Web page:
Trust also comes from a point of intent. What is the intent of the interaction? Are you trying to get something, sell something, buy something? Or, more importantly, are you trying to establish a working relationship, a collaboration? (Ted Rubin’s #RonR – all about relationship building.  Check out more about Ted.). Can you operate in an arena where you are confident in your skills, your level of professionalism, and in what you offer to the universe in such a way that you can rise above the insidious fear of losing, not being enough, not having something worth contributing?

Over the last few months, I’ve begun calling out people and organizations I support when trust has been diminished or lost. And, I’ve done so privately. I’ve explained how they lost my trust and why I chose to limit my engagement with them socially and/or professionally. Or, if it on tenuous ground at least explain where I stand and what it would take to earn back my trust. I also have to be mature enough to take the feedback of any reciprocal insights on the relationship which is sometimes much easier said than done.

Ponder this. Are you contributing to an organization? Your family? To your best friend’s efforts to change career? Is there mutual trust that the support is genuine? Are the actions you take consistent with an intention of keeping that person’s trust? Do the actions you take fit your personal moral and ethical values? How about theirs? Are you consistent in your behavior? Period.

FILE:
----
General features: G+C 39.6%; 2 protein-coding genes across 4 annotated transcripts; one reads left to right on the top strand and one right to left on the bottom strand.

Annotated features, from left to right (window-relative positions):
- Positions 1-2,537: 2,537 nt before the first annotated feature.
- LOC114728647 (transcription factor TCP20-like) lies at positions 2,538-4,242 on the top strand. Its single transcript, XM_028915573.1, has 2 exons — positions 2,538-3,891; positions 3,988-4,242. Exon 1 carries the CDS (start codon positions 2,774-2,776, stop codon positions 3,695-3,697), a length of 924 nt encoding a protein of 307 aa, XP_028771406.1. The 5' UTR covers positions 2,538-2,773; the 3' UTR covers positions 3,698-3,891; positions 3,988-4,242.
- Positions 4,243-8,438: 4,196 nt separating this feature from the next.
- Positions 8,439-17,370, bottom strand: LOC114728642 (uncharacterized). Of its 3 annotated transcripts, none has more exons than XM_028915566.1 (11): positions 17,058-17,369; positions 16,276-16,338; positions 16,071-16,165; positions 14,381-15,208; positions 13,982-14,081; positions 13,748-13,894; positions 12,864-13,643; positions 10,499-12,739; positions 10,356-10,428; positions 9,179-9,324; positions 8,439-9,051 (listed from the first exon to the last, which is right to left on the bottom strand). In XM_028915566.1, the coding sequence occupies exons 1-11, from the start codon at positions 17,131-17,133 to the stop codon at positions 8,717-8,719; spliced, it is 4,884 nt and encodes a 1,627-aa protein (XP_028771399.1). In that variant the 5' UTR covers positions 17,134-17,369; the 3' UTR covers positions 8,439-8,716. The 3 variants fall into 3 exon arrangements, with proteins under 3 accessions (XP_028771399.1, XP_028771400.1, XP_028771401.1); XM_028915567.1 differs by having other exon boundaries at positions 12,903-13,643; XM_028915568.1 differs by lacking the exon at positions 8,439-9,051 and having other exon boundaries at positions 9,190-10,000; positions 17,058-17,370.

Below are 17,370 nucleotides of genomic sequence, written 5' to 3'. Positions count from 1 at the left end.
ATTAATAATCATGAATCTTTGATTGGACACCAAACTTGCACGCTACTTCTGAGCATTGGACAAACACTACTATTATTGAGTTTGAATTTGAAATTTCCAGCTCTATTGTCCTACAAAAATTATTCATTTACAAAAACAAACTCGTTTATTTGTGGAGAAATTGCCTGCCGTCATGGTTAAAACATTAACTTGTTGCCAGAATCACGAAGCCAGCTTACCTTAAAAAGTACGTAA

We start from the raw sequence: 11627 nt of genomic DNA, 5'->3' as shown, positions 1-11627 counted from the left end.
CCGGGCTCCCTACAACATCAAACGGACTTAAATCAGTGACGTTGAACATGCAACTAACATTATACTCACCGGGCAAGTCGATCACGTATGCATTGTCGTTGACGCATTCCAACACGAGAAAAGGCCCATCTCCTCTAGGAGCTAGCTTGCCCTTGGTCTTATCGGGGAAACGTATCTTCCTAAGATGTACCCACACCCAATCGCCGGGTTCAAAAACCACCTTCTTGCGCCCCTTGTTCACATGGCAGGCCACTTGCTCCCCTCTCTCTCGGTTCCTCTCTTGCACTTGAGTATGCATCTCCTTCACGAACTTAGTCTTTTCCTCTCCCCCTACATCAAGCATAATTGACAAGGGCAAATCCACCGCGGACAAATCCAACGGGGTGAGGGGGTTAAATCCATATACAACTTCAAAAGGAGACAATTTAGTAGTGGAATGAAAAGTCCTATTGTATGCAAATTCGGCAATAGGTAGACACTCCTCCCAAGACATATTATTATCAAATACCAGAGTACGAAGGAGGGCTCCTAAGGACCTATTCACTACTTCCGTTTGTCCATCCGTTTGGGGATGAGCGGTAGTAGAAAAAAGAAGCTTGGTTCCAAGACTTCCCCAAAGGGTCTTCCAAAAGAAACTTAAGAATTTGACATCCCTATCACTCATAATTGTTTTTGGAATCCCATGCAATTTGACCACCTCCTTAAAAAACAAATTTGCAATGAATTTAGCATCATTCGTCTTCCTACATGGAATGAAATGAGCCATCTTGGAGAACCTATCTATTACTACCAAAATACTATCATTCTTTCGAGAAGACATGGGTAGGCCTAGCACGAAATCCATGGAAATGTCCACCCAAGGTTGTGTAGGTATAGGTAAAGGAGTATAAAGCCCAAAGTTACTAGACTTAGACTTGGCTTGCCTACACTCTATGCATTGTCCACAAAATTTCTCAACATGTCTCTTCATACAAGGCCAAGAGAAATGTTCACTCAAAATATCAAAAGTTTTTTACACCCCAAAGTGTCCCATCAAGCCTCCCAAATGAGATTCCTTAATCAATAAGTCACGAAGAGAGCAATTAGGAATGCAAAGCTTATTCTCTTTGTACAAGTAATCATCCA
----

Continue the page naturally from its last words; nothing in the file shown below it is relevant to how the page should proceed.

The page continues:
It takes courage to address trust issues before they become brutal, simmering resentments and passive-aggressive interactions. It’s a challenge worthy of trust.







How to Not Get Depressed During a Job Search

h/t @ChantalBechervaise What a fantastic look at the challenges of the job search!

Take It Personel-ly

“Success consists of going from failure to failure without loss of enthusiasm.”   Winston Churchill

How to Not Get Depressed During a Job Search

One of the most disheartening and unpleasant experiences in life is looking for a new job, whether it’s after being fired from your old job or after you’ve just finished your education. In both cases, you have to be prepared to have many doors slammed in front of your face and many of your job applications swept under the rug. However, that’s not an issue. The real issue is how it affects us and our self-esteem, after being rejected so many times.